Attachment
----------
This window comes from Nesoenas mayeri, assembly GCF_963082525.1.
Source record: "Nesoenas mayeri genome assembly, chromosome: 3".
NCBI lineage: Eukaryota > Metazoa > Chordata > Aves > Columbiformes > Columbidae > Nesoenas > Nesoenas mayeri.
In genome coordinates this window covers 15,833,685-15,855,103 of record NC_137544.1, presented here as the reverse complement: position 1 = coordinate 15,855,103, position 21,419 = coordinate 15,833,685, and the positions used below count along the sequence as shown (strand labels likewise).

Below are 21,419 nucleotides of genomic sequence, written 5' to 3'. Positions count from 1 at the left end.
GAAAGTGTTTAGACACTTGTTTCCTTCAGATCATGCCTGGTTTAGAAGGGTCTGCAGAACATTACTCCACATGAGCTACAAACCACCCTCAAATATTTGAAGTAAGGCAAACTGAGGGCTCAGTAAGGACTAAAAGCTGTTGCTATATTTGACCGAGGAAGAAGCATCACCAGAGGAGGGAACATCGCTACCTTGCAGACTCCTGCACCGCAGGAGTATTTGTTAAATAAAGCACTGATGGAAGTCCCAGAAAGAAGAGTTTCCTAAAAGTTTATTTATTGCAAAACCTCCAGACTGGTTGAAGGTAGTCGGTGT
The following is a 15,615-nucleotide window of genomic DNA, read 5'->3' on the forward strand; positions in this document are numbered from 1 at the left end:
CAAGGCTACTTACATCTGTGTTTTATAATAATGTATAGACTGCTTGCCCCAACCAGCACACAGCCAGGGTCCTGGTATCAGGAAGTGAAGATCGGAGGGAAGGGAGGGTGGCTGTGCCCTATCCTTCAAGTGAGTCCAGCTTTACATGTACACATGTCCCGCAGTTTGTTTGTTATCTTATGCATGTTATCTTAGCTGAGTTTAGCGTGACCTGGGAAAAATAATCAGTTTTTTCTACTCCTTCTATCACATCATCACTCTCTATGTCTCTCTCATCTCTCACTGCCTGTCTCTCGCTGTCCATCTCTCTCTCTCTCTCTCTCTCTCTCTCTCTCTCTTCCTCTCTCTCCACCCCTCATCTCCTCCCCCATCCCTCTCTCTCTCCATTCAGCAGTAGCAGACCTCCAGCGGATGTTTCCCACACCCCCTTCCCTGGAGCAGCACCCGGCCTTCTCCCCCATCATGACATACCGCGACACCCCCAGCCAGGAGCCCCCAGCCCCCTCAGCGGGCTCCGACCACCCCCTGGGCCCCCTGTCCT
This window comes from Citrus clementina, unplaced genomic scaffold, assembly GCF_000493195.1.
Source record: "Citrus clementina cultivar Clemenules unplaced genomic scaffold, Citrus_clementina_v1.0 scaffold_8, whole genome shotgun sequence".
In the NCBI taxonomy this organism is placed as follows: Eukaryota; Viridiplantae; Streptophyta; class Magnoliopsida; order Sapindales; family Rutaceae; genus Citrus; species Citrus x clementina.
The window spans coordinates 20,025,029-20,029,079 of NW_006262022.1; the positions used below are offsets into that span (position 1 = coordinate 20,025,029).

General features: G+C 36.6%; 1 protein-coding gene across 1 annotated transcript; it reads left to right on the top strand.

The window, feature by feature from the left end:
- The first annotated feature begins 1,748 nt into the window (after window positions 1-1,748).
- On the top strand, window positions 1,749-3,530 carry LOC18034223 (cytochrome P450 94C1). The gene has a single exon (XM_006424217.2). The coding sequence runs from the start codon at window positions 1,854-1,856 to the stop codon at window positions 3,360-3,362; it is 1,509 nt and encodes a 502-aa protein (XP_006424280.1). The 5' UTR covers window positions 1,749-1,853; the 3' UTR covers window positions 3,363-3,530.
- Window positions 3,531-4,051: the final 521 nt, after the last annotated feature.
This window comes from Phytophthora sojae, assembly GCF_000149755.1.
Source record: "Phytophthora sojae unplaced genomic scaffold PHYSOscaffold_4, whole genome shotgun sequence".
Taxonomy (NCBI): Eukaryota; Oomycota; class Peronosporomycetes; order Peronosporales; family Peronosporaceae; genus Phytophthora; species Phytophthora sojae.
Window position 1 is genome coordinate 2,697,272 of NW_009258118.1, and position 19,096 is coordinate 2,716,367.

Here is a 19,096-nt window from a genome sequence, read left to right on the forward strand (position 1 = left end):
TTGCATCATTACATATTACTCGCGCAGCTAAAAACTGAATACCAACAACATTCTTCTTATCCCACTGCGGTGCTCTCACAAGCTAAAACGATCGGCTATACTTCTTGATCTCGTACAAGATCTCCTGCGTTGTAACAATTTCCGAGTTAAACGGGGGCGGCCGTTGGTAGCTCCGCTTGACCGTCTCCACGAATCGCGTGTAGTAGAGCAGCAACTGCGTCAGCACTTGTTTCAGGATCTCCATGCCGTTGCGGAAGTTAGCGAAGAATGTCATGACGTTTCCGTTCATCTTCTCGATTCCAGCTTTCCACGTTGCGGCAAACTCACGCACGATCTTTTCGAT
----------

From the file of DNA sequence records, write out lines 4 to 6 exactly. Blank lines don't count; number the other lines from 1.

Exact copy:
In genome coordinates this window covers 15,833,685-15,855,103 of record NC_137544.1, presented here as the reverse complement: position 1 = coordinate 15,855,103, position 21,419 = coordinate 15,833,685, and the positions used below count along the sequence as shown (strand labels likewise).

Below are 21,419 nucleotides of genomic sequence, written 5' to 3'. Positions count from 1 at the left end.
GAAAGTGTTTAGACACTTGTTTCCTTCAGATCATGCCTGGTTTAGAAGGGTCTGCAGAACATTACTCCACATGAGCTACAAACCACCCTCAAATATTTGAAGTAAGGCAAACTGAGGGCTCAGTAAGGACTAAAAGCTGTTGCTATATTTGACCGAGGAAGAAGCATCACCAGAGGAGGGAACATCGCTACCTTGCAGACTCCTGCACCGCAGGAGTATTTGTTAAATAAAGCACTGATGGAAGTCCCAGAAAGAAGAGTTTCCTAAAAGTTTATTTATTGCAAAACCTCCAGACTGGTTGAAGGTAGTCGGTGT